Why is a stable process a prerequisite for calculating the Cpk?

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On an American Society for Quality (ASQ) web site, a question was posted by a self-described “LSSBB” (Lean Six Sigma Black Belt) about calculating the process capability index (Cpk). He asked, “Why is a stable process a prerequisite for calculating the Cpk?”

The post led to several responses and most of them noted that if a process is not stable, it is not predictable.  Therefore, one cannot predict what its capability might be for comparison to specification limits.  I pitched in with the following post:

A stable process is a prerequisite for calculating capability because a process that’s out of control is not a process.  Deming wrote that “a process has a capability only if it is stable” (Out of the Crisis, p. 314).  How can one determine the capability of a process that’s not a process?  How can one calculate a process capability index (Cpk) for a process that has no capability?  Well, I suppose one can calculate a Cpk for an out-of-control process – but it won’t be valid.

The LSSBB who started the discussion replied with some mighty convoluted reasoning.  He made me question yet again the quality of six sigma training and ASQ’s standards for awarding black belts.

Fine, you are saying that processes must be stable before doing capability calculation. That means to start any improvement activity, one has to 1.) Make a run chart to see if the process is stable or not 2.) If stable, check data distribution - Normal / Non-normal to calculate process capability. If not stable, start identifying the causes of instability and eliminate the root causes. 

If that is the case, then in DMAIC methodology, in measure phase, you do MSA and measure existing process capability. But to calculate the process capability one is making the process stable by eliminating special causes, thus doing improvement and hence one is starting working on "I - Improve" phase directly without "Analyze" phase in-between.

Where does one begin?...

Run charts are not used to determine if a process is stable, nor is a “Normal / Non-normal check of the distribution" used to calculate process capability.  After all, the process may naturally produce a skewed, non-normal distribution, in which case the X-bar and R Charts will be the appropriate tools to see if the process is stable (or the Moving X-bar and Moving R Charts, if the process provides very slowly-evolving data).  The LSSBB was correct to suggest that if the process is not stable one would have to apply root cause analysis to identify "the causes of instability and eliminate the root causes," thereby achieving statistical control.

In the DMAIC (Define-Measure-Analyze-Improve-Control) methodology, however, you do not “do MSA” (measurement system analysis) to “measure existing process capability.”  You do it to determine if your measurement system is trustworthy.  The LSSBB compounded his errors by suggesting that the elimination of special causes is “doing improvement” without the “Analyze” phase.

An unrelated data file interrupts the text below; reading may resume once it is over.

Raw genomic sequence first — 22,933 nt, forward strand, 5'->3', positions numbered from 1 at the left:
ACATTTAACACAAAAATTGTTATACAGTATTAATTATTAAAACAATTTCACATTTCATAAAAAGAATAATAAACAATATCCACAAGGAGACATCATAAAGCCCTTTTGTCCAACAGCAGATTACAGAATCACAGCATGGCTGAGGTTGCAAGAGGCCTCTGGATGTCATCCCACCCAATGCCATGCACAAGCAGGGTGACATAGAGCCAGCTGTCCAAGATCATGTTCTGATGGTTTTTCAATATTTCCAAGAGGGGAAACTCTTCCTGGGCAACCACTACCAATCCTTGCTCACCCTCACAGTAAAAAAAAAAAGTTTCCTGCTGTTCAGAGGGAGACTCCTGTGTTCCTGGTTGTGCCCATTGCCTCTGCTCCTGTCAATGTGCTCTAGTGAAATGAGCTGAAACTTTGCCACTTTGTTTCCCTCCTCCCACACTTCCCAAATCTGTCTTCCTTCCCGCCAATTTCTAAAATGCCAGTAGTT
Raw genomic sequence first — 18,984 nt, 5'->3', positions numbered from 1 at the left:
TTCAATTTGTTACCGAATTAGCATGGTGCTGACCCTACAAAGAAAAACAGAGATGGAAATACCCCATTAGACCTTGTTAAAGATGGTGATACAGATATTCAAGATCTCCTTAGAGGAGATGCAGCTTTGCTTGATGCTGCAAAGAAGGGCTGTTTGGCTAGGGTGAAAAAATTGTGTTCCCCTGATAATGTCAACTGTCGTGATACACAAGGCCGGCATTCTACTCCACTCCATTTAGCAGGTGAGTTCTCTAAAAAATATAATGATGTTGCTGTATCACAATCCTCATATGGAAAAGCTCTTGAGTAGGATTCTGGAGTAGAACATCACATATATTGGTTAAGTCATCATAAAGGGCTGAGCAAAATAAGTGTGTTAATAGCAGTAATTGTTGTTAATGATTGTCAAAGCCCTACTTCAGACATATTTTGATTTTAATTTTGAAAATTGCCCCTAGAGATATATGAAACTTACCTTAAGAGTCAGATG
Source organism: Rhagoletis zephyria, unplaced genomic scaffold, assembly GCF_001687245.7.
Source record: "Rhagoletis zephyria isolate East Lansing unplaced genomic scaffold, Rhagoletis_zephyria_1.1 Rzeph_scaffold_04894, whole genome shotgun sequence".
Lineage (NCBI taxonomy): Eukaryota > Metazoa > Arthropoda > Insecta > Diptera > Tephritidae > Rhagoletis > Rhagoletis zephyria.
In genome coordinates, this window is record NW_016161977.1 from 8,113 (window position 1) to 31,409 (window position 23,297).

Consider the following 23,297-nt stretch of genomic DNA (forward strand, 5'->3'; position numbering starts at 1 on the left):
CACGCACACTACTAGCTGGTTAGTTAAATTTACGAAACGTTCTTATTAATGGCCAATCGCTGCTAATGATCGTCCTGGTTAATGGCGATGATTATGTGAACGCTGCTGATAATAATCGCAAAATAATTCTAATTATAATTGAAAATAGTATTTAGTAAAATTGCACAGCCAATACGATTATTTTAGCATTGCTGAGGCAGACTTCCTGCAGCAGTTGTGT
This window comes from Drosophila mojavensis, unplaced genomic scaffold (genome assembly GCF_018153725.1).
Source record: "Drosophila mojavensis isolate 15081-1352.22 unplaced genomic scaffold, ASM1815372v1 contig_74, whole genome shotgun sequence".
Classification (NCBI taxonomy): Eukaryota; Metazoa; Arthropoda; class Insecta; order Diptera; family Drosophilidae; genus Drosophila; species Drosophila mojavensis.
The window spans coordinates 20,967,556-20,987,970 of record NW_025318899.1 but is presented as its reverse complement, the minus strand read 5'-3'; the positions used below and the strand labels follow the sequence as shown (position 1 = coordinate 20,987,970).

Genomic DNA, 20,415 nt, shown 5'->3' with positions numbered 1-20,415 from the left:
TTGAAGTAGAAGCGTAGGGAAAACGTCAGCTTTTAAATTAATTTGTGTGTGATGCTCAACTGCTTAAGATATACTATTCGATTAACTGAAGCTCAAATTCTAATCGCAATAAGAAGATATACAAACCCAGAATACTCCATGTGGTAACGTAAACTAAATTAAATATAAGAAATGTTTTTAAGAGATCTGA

The elimination of special cause variation does not improve a process.  All it does is get the process back to where it should have been all along.  Dr. Deming used to use a very simple analogy in his seminars: “If this building catches on fire, we must put out the fire.  Putting out the fire does not improve the building.  All it does is get the building back to where it should have been all along – no fires!”

In defense of the person who raised the original inquiry, he is not the first LSSBB to demonstrate a disturbing lack of knowledge about statistical methods, theory of variation and even the simple DMAIC rubric. I've encountered them all over the world. On one occasion, I had another LSSBB interrupt one of my seminars by declaring, “If you have a high Cpk the process doesn’t have to be stable because you won’t produce any defects.”

I tried to explain to him that you calculate the Cpk based on the assumption of stability, but he kept declaring, “It doesn’t matter!  It doesn’t matter!”  Later I learned that he had led a black belt project and claimed to have brought a chemical batch process to a highly-capable state with a Cpk of 2.5.  When I plotted the pH data from the batches, however, I discovered that the process was nowhere near in control; it was in a state of chaos!

The LSSBB had entered his measurements into his computer and it indicated that the Cpk was equal to 2.5.  To provide this Cpk value, the software merely plucked the central line off the X-bar chart – completely ignoring that the chart was in a state of chaos.  Next, the software plucked the central line off of the out-of-control R Chart and used both values in the calculation of the Cpk.  The LSSBB’s Cpk of 2.5 translates into a situation where one would find seven-and-a-half standard deviation measures between the process average and the nearest spec limit.

How could that be, when 11 individual measurements fell right at the lower spec limit for pH? 

As Dr. Deming was fond of saying, “There is no substitute for knowledge.” 


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